Island of Aruba Facts

Island of Aruba Facts
The island of Aruba lies in the Caribbean Sea 18 miles from Venezuela. One of the Lesser Antilles islands, Aruba is only 19 miles long and 5 miles wide but consistently attracts vacationers for its natural beauty and intimate feel.


Even though the island is small, its terrain varies considerably by region. The southern and western coasts offer pristine white beaches, while the northern coast and interior are hilly and rocky. An oil refinery lies on the more remote eastern coast.


Aruba is known for its wind-sculpted Divi Divi (or watapana) trees, which always point toward the southwest due to the northeasterly trade winds. Throughout the island are Caribbean pines, hibiscus plants, bougainvilleas and wild orchids.


Approximately half of the known species of lizards in the world inhabit Aruba. Other animals include cottontail rabbits, wild donkeys, sheep, goats and pelicans.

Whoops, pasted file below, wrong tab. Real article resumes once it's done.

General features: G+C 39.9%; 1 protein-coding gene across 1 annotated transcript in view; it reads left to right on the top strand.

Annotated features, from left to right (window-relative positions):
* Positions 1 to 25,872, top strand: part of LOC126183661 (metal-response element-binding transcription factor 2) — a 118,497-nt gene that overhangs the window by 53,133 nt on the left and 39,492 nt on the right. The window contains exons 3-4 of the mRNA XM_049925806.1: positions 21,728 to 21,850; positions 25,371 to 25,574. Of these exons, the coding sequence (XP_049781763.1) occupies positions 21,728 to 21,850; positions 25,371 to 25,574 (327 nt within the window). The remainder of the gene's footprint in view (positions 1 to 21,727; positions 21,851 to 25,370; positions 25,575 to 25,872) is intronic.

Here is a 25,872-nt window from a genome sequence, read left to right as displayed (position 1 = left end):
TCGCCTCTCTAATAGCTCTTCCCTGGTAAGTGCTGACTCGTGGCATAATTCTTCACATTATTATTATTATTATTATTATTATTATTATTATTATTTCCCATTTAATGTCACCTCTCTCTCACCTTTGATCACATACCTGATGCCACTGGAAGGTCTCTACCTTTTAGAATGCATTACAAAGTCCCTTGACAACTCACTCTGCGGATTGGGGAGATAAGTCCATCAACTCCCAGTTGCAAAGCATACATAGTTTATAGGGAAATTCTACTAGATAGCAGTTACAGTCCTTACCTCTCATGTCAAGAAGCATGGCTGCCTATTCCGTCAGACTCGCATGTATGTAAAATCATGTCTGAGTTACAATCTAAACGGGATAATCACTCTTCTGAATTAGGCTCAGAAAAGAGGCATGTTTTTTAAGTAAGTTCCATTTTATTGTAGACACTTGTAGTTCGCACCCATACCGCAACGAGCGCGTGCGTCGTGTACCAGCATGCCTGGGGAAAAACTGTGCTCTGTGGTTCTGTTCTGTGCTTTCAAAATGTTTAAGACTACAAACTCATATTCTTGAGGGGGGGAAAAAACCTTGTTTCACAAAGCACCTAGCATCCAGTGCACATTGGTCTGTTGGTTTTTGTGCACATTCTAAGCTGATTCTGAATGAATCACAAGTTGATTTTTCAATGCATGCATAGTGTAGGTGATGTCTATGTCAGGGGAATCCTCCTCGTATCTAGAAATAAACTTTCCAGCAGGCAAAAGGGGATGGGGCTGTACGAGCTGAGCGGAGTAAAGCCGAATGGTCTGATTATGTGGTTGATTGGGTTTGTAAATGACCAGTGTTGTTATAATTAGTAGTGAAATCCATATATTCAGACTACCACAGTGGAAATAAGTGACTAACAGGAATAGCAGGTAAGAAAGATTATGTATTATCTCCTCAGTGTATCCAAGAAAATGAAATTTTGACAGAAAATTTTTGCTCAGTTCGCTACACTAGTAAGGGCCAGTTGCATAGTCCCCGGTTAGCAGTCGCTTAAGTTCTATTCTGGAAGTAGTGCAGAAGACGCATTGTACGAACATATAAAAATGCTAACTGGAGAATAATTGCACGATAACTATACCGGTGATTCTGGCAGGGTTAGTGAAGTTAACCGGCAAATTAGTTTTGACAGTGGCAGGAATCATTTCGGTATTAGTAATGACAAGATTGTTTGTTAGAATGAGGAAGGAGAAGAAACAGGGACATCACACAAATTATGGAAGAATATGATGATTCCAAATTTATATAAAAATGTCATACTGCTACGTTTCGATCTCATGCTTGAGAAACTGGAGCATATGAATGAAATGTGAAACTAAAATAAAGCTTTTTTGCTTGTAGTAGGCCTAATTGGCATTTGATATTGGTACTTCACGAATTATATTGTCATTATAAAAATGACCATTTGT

Most Arubians, though generally laid back, do not approve of travelers wearing beach clothes anywhere but the beach. Shorts and T-shirts are considered acceptable but swimwear is not.


Seafood dishes are common and often include red snapper, mahi mahi, grouper and shark. Spicy stews, cornmeal pancakes and fish chowder are also served throughout the island.

Article Written By Angela Brown

Angela Brown has been a book editor since 1997. She has written for various websites, as well as National Public Radio, Pacifica Radio and more than 20 fiction anthologies. Brown earned a Bachelor of Arts in theater and English from the University of Wisconsin.

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